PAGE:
The University's Donor Charter
Philanthropic tradition maintains Oxford as a world-class institution and invests in our future.
The University is proud to offer its supporters the following recognitions:
Oxford enjoys ongoing relationships with its benefactors, whose continuing involvement in the life of the University may include taking part in a variety of events. Major benefactors will receive invitations to project related events, such as special lectures and opening ceremonies. In the year of their significant benefaction, it is hoped that donors may join the University at its biggest celebration, Encaenia. Oxford sporting events include the annual Oxford v Cambridge Boat Race and Varsity matches.
The University is delighted to explore ways in which it can recognise its benefactors. These may include naming opportunities on buildings, schools, libraries, institutes, chairs, posts, scholarships, plaques and rolls of honour where appropriate. The Ashmolean Museum and Bodleian Library were both named in honour of individuals whose generosity lives on. Some benefactors may wish their philanthropy to be anonymous, or may choose to honour a relative or eminent figure.
The Vice-Chancellor’s Circle was launched in 2009 to recognise those individual, foundation and corporate benefactors who have provided generous support to the collegiate University. In addition to receiving regular communications from the Vice-Chancellor and other senior officers, members will be invited to special meetings of the Vice-Chancellor’s Circle. These occasions will showcase the breadth of intellectual talent at Oxford and the significant contribution to society of alumni and friends. The Circle will engage members in the diverse, ever-vibrant life and work of the collegiate University.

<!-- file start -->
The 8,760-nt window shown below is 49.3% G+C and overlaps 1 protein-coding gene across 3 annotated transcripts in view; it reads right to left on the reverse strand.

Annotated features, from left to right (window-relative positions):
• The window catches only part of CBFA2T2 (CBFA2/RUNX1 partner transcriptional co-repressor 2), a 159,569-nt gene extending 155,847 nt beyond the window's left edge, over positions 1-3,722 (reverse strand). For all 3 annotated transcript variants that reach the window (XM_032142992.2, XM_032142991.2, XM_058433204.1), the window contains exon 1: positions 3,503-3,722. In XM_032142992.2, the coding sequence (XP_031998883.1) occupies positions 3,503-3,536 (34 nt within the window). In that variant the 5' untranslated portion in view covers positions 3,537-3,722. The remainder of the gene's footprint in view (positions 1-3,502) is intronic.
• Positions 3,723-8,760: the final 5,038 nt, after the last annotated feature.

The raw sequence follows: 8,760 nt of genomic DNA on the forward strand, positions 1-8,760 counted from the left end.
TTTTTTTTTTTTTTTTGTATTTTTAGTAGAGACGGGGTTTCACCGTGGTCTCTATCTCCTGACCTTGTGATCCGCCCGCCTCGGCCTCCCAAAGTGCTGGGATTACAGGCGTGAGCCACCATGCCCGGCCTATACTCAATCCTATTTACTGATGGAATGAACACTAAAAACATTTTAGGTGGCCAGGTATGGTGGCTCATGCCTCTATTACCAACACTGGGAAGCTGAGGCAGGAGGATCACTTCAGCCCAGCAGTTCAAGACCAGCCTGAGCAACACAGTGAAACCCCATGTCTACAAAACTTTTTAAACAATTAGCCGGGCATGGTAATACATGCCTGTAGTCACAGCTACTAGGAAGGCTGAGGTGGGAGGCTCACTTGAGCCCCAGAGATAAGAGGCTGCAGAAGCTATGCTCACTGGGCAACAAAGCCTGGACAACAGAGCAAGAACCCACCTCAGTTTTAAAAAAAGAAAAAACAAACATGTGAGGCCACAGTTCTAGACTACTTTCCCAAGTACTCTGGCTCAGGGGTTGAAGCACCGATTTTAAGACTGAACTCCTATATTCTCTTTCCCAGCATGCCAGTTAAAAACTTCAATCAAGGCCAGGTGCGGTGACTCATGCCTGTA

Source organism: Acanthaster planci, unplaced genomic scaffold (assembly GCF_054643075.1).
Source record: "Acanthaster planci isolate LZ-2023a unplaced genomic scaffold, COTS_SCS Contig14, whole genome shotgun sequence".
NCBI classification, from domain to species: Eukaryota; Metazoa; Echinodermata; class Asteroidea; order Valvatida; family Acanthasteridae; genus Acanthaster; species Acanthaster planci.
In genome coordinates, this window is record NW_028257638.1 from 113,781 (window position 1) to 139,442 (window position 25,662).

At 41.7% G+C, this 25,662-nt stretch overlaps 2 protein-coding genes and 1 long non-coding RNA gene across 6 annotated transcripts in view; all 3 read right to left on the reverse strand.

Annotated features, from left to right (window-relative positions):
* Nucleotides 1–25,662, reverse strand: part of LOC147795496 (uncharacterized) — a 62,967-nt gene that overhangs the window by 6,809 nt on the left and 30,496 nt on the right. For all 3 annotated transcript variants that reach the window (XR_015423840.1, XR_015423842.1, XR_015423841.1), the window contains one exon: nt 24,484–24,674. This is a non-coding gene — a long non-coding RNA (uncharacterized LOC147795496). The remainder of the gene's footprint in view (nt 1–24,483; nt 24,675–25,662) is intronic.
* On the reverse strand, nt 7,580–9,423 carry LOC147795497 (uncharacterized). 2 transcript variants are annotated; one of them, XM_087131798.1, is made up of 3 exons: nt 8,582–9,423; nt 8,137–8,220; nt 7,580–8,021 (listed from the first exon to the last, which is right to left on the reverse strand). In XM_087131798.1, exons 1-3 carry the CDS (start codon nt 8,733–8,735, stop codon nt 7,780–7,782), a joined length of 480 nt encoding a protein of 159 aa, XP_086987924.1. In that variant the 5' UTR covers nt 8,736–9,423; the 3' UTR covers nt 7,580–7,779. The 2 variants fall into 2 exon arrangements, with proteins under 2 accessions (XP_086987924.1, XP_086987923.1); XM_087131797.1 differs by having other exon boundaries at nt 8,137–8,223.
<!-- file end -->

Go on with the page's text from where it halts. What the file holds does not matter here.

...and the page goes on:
For substantial benefactions, the Chancellor may invite the University and the Colleges' most significant supporters to become members of the prestigious Court of Benefactors. The Court meets each autumn in Oxford. This provides an opportunity for benefactors to engage with the Chancellor, Vice-Chancellor, Heads of Colleges and senior academics, and to meet with other members of the Court, and to gain a greater understanding of the life and work of the University and the Colleges.
A member of the Chancellor’s Court of Benefactors may have their generosity to the Collegiate University honoured by the engraving of their name in the Clarendon Arch, near the entrance of the historic Bodleian Library. Names already inscribed include such historic benefactors to Oxford as Sir Thomas Bodley, Queen Elizabeth I, John Radcliffe, King Henry VIII, Sir Ernest Oppenheimer, Queen Elizabeth II, and Cecil Rhodes.
The highest honour the University of Oxford can bestow is the Sheldon Medal, reserved for an individual benefactor who has made a strategic difference to the life of the University. The Medal is named after one of Oxford’s early benefactors, Gilbert Sheldon, who graduated from Oxford in 1620. It may only be awarded to one person each year, and is restricted to members of the Chancellor’s Court of Benefactors. The presentation of the Medal is made by the Chancellor in Oxford’s historic Sheldonian Theatre.
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